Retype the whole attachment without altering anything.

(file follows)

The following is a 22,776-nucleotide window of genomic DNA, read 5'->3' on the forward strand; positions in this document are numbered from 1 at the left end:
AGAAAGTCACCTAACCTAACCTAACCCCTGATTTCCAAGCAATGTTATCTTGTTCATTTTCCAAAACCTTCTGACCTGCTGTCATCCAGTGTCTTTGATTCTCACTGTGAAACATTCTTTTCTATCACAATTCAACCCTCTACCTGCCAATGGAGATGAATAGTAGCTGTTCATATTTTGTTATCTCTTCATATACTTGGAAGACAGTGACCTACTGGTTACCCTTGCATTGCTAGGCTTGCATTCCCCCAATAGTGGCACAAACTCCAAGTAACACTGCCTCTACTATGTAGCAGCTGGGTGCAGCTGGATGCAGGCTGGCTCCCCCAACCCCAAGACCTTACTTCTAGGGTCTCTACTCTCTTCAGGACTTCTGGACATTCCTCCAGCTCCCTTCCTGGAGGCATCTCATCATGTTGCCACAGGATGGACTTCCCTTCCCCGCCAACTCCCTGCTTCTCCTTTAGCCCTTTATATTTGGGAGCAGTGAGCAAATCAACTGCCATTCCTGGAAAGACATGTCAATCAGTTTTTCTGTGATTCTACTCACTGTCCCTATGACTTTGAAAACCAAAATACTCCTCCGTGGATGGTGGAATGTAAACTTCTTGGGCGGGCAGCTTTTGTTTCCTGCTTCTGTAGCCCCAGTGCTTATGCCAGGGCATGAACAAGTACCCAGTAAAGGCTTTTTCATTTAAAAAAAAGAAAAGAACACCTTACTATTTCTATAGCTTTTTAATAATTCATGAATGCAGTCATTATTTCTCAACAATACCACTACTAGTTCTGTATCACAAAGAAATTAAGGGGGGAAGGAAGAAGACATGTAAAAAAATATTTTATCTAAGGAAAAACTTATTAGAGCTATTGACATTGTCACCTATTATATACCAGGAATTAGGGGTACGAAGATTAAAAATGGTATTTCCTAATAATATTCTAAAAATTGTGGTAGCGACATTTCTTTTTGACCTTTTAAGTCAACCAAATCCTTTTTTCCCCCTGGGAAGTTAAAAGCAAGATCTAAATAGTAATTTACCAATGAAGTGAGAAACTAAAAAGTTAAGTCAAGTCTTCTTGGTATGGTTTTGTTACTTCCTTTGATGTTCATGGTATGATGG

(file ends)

The following is a 22,776-nucleotide window of genomic DNA, read 5'->3' on the forward strand; positions in this document are numbered from 1 at the left end:
AGAAAGTCACCTAACCTAACCTAACCCCTGATTTCCAAGCAATGTTATCTTGTTCATTTTCCAAAACCTTCTGACCTGCTGTCATCCAGTGTCTTTGATTCTCACTGTGAAACATTCTTTTCTATCACAATTCAACCCTCTACCTGCCAATGGAGATGAATAGTAGCTGTTCATATTTTGTTATCTCTTCATATACTTGGAAGACAGTGACCTACTGGTTACCCTTGCATTGCTAGGCTTGCATTCCCCCAATAGTGGCACAAACTCCAAGTAACACTGCCTCTACTATGTAGCAGCTGGGTGCAGCTGGATGCAGGCTGGCTCCCCCAACCCCAAGACCTTACTTCTAGGGTCTCTACTCTCTTCAGGACTTCTGGACATTCCTCCAGCTCCCTTCCTGGAGGCATCTCATCATGTTGCCACAGGATGGACTTCCCTTCCCCGCCAACTCCCTGCTTCTCCTTTAGCCCTTTATATTTGGGAGCAGTGAGCAAATCAACTGCCATTCCTGGAAAGACATGTCAATCAGTTTTTCTGTGATTCTACTCACTGTCCCTATGACTTTGAAAACCAAAATACTCCTCCGTGGATGGTGGAATGTAAACTTCTTGGGCGGGCAGCTTTTGTTTCCTGCTTCTGTAGCCCCAGTGCTTATGCCAGGGCATGAACAAGTACCCAGTAAAGGCTTTTTCATTTAAAAAAAAGAAAAGAACACCTTACTATTTCTATAGCTTTTTAATAATTCATGAATGCAGTCATTATTTCTCAACAATACCACTACTAGTTCTGTATCACAAAGAAATTAAGGGGGGAAGGAAGAAGACATGTAAAAAAATATTTTATCTAAGGAAAAACTTATTAGAGCTATTGACATTGTCACCTATTATATACCAGGAATTAGGGGTACGAAGATTAAAAATGGTATTTCCTAATAATATTCTAAAAATTGTGGTAGCGACATTTCTTTTTGACCTTTTAAGTCAACCAAATCCTTTTTTCCCCCTGGGAAGTTAAAAGCAAGATCTAAATAGTAATTTACCAATGAAGTGAGAAACTAAAAAGTTAAGTCAAGTCTTCTTGGTATGGTTTTGTTACTTCCTTTGATGTTCATGGTATGATGG